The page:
TORONTO — The Canadian Partnership Against Cancer is pleased to see that the federal budget released yesterday in Ottawa confirmed ongoing funding to the Canadian Partnership Against Cancer for $47.5 million annually. This is confirmation that the Government of Canada will continue to support the Partnership and our collaborative model on progressing the Canadian Strategy for Cancer Control.
“We are grateful to see this commitment in the federal budget,” said Partnership CEO Shelly Jamieson. “I look forward to working with our partners across the country to further our efforts for Canadians touched by cancer.”
For a decade, the Partnership has worked collaboratively with key stakeholders to reduce the number of diagnoses and deaths in our country and improve the quality of life for Canadians living with cancer. Our work covers the full spectrum of what is needed to control cancer, from monitoring cancer system performance to supporting improvements in cancer prevention, diagnosis, treatment, survivorship and end of life care.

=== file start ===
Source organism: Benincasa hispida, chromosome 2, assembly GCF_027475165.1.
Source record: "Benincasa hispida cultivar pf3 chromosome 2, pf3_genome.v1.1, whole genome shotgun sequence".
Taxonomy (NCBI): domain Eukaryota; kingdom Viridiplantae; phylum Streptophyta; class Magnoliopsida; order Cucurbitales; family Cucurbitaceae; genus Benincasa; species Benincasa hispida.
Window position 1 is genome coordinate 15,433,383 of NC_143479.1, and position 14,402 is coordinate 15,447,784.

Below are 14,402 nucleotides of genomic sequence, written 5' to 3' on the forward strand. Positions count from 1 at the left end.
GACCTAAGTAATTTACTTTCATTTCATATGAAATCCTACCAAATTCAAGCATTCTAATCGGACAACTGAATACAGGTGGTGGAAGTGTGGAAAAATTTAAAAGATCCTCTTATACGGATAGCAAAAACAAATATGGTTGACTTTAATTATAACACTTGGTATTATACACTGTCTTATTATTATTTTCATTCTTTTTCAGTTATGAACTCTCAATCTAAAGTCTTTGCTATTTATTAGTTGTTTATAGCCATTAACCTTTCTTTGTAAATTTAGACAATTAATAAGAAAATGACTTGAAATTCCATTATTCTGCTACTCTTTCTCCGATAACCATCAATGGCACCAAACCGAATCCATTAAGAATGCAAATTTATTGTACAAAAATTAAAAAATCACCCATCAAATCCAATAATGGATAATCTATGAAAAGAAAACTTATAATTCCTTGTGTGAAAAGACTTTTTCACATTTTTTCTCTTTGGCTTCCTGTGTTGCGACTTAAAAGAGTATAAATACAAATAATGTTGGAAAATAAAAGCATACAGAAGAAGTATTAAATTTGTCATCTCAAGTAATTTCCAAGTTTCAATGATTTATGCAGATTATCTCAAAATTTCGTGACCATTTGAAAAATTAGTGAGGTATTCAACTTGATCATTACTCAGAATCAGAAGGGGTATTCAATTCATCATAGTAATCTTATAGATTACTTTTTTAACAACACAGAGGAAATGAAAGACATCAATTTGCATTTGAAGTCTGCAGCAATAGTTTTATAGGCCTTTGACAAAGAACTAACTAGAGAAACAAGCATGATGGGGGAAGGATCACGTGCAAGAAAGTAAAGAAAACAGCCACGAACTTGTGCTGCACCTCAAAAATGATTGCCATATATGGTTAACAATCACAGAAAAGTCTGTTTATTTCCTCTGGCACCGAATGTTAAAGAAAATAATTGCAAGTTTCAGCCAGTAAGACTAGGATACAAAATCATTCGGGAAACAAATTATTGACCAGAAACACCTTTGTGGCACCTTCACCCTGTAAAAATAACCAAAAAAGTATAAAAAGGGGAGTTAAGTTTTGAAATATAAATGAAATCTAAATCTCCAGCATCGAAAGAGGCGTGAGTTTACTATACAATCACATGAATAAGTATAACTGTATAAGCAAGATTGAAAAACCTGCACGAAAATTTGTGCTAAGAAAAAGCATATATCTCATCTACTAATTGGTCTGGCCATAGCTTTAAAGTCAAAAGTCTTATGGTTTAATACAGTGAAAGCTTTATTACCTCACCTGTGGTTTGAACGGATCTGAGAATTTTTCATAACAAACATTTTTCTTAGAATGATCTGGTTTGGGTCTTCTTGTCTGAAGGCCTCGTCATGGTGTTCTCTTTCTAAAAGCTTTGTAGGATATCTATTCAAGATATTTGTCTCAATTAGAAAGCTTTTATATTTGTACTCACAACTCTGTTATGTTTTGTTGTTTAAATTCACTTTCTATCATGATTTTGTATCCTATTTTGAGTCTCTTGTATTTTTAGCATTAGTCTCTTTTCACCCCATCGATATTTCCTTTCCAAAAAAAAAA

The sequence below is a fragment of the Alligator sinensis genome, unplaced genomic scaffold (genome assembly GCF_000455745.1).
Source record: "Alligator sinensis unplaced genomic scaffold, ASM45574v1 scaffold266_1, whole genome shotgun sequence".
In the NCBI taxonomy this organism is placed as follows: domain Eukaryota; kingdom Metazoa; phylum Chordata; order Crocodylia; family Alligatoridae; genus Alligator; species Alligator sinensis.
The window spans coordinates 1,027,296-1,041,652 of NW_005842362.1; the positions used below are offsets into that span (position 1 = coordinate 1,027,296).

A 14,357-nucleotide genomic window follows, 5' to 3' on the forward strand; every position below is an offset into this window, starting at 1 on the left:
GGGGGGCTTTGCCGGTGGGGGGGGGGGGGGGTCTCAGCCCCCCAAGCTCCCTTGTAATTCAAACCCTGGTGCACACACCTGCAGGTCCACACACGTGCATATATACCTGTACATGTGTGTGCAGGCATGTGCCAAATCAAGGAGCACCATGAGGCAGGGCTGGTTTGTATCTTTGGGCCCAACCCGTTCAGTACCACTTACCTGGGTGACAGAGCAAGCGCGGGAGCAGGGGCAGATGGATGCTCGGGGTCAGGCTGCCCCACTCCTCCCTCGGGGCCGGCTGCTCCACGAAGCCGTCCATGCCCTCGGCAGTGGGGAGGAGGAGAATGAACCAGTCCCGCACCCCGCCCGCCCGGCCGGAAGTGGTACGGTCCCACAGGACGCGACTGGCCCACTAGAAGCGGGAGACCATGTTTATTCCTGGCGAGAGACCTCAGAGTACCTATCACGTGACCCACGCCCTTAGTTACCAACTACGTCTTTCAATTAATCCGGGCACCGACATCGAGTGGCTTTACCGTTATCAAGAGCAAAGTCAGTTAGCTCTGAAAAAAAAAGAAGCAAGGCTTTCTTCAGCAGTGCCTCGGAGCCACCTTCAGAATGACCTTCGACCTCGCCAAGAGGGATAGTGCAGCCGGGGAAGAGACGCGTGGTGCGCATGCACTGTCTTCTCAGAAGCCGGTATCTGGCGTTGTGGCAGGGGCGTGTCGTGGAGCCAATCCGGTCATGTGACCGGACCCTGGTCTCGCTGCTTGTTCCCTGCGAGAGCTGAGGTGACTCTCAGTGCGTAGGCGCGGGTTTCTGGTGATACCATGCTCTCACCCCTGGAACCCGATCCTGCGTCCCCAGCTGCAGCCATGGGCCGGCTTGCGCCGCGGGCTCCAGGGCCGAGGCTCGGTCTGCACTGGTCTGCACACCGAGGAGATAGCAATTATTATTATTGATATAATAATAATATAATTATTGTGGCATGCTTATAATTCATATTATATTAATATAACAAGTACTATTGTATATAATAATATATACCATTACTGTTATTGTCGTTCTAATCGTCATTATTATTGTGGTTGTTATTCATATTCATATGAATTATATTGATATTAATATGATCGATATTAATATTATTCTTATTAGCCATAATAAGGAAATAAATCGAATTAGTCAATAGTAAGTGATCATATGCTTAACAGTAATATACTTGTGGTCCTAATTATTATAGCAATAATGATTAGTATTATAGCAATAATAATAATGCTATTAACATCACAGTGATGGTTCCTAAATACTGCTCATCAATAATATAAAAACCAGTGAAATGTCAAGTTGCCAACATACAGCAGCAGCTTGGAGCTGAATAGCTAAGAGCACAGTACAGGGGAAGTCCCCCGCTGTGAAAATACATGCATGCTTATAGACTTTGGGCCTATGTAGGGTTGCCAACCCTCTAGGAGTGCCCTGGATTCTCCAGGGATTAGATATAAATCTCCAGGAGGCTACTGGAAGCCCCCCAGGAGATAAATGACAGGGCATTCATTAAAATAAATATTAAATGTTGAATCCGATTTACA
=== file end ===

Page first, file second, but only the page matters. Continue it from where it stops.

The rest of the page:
The Partnership will build on the joint accomplishments of the cancer control community and further develop its areas of focus around the themes of quality, equity, seamless patient experience, maximizing data impact and sustainability of the system, as outlined in our 2017-2022 Strategic Plan.
For more information, please contact:
Director of Communications
Canadian Partnership Against Cancer
(416) 619-5741 Cell: (647) 242-1053
About the Canadian Partnership Against Cancer
The Canadian Partnership Against Cancer works with Canada’s cancer community to reduce the burden of cancer on Canadians. Grounded in and informed by the experiences of those affected by cancer, the organization works with partners to support multi-jurisdictional uptake of evidence that will help to optimize cancer control planning and drive improvements in quality of practice across Canada. Through sustained effort and a focus on the cancer continuum, the organization supports the work of the collective cancer community in achieving long-term population outcomes: reduced incidence of cancer, less likelihood of Canadians dying from cancer, and an enhanced quality of life of those affected by cancer.